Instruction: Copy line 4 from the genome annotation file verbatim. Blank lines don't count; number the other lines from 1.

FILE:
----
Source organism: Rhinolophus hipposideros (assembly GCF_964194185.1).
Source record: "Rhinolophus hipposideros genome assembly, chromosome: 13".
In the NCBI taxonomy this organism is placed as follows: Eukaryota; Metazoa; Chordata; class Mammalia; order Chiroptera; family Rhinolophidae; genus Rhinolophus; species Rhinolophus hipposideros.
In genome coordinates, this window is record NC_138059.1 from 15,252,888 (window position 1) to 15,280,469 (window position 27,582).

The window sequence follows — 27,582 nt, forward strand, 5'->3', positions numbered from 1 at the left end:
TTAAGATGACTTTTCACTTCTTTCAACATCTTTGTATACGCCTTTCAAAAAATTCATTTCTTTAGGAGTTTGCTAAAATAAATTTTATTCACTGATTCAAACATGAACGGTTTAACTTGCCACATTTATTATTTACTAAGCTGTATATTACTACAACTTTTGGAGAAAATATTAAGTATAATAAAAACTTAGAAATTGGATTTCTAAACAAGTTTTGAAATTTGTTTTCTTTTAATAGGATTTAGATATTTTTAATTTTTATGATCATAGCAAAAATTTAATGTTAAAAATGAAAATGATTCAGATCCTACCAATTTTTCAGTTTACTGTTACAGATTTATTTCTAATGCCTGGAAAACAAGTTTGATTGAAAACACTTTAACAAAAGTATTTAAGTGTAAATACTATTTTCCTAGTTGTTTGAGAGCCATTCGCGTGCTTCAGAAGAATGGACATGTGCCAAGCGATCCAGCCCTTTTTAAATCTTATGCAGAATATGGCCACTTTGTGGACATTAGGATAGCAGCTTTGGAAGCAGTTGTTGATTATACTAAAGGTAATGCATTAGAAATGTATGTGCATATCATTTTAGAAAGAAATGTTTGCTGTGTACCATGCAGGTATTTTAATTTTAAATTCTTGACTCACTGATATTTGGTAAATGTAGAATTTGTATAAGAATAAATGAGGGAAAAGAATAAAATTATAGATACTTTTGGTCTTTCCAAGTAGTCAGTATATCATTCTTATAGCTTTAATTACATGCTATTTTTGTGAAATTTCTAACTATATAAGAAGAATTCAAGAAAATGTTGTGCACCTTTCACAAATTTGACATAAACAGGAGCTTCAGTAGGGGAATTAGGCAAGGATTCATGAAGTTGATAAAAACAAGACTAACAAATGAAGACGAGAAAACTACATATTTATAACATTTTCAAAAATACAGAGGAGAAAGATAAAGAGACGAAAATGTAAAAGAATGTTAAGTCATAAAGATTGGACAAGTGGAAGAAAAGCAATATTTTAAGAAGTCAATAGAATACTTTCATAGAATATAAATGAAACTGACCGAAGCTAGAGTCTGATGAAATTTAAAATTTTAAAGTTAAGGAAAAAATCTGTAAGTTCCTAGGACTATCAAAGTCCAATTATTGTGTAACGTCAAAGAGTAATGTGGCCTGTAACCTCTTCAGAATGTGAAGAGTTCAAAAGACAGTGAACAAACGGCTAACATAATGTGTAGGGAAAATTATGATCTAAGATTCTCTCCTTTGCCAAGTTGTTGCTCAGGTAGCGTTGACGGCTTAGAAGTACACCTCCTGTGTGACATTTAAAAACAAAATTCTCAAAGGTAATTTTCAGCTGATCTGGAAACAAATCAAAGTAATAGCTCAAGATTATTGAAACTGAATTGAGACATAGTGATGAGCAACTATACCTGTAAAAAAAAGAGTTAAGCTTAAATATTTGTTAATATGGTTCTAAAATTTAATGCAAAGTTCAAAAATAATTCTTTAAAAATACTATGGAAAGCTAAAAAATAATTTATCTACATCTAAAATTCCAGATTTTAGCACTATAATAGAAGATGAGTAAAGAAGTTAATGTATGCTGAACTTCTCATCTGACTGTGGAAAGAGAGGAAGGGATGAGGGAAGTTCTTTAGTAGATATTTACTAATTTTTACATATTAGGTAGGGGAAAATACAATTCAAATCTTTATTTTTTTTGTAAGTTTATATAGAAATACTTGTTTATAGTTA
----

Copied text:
In genome coordinates, this window is record NC_138059.1 from 15,252,888 (window position 1) to 15,280,469 (window position 27,582).